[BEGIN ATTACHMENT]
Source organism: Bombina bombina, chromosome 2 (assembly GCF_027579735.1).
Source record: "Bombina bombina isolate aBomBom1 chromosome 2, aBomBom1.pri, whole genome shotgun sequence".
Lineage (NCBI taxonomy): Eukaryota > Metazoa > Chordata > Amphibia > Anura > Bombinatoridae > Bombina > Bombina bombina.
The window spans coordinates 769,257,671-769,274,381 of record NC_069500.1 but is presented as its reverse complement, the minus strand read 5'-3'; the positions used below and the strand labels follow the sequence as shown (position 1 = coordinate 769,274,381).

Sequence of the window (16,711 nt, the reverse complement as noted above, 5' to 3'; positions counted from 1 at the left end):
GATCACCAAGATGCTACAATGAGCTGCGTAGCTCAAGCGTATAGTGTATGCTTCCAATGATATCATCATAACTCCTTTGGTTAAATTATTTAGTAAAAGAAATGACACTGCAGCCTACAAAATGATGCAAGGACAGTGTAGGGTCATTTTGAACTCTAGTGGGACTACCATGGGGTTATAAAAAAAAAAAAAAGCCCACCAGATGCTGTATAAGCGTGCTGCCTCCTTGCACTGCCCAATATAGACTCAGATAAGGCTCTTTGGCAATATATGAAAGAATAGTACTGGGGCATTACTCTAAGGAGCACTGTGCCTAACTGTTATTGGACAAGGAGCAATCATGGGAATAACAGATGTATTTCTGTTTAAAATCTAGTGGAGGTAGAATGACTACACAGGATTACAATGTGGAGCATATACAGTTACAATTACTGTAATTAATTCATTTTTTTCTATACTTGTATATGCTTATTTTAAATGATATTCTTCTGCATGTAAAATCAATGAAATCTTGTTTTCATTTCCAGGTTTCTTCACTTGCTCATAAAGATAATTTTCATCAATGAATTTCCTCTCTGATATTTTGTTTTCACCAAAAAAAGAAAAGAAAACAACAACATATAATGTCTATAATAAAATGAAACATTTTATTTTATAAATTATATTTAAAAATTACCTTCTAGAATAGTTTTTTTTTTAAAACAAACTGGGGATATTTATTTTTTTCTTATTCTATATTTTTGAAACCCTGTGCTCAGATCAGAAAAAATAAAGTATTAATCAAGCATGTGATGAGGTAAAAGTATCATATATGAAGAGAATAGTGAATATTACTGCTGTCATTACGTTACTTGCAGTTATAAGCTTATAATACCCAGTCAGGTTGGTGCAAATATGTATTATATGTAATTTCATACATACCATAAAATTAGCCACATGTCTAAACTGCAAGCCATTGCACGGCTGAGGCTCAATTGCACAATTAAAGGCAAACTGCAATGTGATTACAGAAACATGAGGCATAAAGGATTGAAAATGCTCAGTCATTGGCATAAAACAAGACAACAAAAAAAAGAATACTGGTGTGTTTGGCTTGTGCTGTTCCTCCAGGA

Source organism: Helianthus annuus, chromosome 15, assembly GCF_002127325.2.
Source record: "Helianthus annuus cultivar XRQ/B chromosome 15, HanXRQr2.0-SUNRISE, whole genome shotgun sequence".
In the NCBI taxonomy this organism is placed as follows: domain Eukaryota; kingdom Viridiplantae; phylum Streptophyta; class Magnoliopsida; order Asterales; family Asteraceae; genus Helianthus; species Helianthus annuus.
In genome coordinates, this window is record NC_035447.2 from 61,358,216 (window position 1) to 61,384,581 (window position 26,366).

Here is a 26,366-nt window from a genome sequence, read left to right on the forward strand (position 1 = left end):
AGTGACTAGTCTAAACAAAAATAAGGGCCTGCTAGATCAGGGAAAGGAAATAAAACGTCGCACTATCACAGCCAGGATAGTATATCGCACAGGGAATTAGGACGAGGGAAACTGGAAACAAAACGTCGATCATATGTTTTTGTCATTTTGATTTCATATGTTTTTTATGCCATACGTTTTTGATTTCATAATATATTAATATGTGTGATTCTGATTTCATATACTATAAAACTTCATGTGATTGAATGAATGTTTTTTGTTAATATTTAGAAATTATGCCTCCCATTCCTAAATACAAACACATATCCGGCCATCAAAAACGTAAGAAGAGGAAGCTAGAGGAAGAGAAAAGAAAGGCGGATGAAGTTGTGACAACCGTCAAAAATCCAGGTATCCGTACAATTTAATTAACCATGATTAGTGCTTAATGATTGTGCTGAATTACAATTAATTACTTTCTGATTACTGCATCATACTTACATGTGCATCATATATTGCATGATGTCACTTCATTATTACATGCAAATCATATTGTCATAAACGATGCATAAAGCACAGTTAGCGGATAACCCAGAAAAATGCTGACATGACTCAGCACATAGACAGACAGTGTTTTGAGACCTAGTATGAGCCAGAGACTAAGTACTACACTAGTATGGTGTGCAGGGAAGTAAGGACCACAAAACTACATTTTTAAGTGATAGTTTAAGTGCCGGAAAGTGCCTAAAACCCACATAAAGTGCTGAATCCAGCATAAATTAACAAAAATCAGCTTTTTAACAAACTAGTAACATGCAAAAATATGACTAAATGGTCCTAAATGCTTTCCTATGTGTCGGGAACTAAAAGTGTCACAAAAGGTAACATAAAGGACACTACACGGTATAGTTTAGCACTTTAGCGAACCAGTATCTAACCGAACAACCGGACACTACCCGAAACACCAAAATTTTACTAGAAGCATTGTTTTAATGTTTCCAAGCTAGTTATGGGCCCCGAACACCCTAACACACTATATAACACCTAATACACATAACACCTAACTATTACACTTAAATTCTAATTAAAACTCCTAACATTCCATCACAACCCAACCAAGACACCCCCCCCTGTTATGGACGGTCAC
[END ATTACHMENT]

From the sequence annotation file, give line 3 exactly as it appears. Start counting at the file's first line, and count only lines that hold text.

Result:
Lineage (NCBI taxonomy): Eukaryota > Metazoa > Chordata > Amphibia > Anura > Bombinatoridae > Bombina > Bombina bombina.